And now mother to get back to some of the news contained in that wonderful delivery of mail so full of real news though some of it is not too good.  I’m sorry to hear that the pater has been having dizzy turns and that May has been sick with measles and sciatica, though for all she must have been suffering at the time she wrote me a most interesting letter – there’s no doubt she’s a brick.  I sincerely hope they’re both fit and well now and the youngster too seems to be having a bad run but luck in other directions has been with her.  It’s good to know that Dad has started them off towards owning a home and that Bill has such a satisfactory position.  He probably wouldn’t like going ashore but as Lieut at Depot he’ll be handy to home.  The youngster sounded quite thrilled with their house and East Camberwell isn’t so far from the city and quite a nice spot. May told me that Anne’s tartan arrived alright.  It’s good to know that some parcels do find their way home.  Youngster said her Christmas present arrived also.  I hope yours came to hand too Mother and May’s and Anne’s too – I couldn’t send one to the pater because there was absolutely nothing I could think of to send.  Mae Menzie and Mrs Toomey wrote some nice letters and both mentioned Christmas parcels but unfortunately no parcels arrived for me.  The only parcels I’ve had were the Gundagai chocolates and cake that Youngster sent early – a parcel of excellent socks and the tin of candy that I got in November and how my mouth waters for those cakes and things that we are led to believe were lost through enemy action.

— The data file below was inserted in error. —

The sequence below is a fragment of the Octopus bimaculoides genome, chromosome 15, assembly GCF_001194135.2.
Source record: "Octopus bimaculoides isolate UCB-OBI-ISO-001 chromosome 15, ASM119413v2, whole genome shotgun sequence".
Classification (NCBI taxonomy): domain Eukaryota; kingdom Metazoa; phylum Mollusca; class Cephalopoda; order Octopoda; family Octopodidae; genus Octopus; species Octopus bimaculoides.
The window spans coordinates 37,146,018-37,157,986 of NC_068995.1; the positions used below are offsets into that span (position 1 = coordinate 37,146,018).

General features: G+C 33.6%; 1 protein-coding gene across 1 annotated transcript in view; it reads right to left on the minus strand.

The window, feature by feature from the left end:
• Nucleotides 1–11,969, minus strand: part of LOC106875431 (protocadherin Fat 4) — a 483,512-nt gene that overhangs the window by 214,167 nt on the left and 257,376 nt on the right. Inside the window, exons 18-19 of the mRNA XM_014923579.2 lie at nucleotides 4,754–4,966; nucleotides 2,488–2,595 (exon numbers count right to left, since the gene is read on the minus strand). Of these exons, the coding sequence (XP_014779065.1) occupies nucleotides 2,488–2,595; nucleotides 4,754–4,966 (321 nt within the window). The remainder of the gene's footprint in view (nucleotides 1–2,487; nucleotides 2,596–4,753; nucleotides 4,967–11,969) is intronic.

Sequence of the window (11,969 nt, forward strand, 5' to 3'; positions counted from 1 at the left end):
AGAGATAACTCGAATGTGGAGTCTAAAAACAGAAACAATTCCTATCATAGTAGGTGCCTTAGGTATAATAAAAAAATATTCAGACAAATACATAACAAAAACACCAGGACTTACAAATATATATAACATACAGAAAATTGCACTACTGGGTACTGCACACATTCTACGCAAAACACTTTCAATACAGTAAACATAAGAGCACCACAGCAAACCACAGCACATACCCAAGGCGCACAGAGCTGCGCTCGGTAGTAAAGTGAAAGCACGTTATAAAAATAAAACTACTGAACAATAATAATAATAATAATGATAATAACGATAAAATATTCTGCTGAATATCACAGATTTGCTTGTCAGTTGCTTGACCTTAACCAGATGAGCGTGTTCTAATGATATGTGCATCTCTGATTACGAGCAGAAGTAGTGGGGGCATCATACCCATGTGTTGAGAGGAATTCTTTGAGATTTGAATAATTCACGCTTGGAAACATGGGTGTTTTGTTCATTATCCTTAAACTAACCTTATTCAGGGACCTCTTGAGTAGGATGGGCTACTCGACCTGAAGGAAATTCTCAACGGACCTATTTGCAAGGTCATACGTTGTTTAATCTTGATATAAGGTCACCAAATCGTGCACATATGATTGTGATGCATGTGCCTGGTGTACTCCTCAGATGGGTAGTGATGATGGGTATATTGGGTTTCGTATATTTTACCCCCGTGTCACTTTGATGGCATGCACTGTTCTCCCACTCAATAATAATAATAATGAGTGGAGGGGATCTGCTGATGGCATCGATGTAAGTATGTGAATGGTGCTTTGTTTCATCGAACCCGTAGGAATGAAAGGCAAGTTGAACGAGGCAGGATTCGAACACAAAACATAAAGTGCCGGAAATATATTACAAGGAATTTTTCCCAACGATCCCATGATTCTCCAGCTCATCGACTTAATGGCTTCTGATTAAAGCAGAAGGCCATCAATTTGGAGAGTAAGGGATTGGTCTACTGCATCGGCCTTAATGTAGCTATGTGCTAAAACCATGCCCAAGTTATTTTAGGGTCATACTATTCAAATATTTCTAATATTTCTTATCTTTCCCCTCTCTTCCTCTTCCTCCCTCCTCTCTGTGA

You told me in one letter that Mahoney looked like being beaten in the election last September but I’ve never heard whether he was or not.  I didn’t get a letter from Jack – how did the wedding go off?  Everything in order I hope and though I didn’t really expect it I thought there might be a letter from Max Phillips but I guess I’m off his visiting lists – I wrote him several times but haven’t had any from him.

Just a few minutes back I got a cable – I got six this morning (Christmas cables) – but this one from you was addressed here for Christmas – did you think I’d come with the Twelfth Battalion crowd Mother?  Well as I understand the airmail closes today I’ll close this letter now and race over to the orderly room.  My best regards to the boys.  Lots of love to you and the pater.


A bun left over from when the pater came over …

Dad’s father was in Egypt in 1915.  He was invalided home from Gallipoli. Sounds like the buns were a little bit dry!


A popular song among Australian troops –

There’s a track winding back to an old-fashioned shack, along the road to Gundagai…Where the blue gums are swaying, the Murrumbidgee’s playing, beneath the sunny sky…Where my daddy and mother are waiting for me, and the pals of my childhood once more I will see…Never more shall I roam now I’m heading back for home along the road to Gundagai.


The cry of beggars, hoping for some small change.


As per blog of 23 November 2014, Gerald Mahoney did indeed lose the seat of Denison in the federal election of 1940.

Disembarking in Egypt  – a photo and a video clip


No lighters involved in the disembarkation, but this video clip shows how the troops carried all their gear.

Photos on board ship and en route to Palestine

Although this account and the accompanying photos are not of the 2/33rd, they depict events similar to those Dad describes, at much the same time – a convoy of ships, men sleeping on deck, cramped conditions below deck, a boxing match on board, the Suez canal, the Sinai Desert and camp in Palestine.

This entry was posted in Australian, Camps and Barracks, Middle East, Posts and telegraph, Uncategorized and tagged , , , , , , . Bookmark the permalink.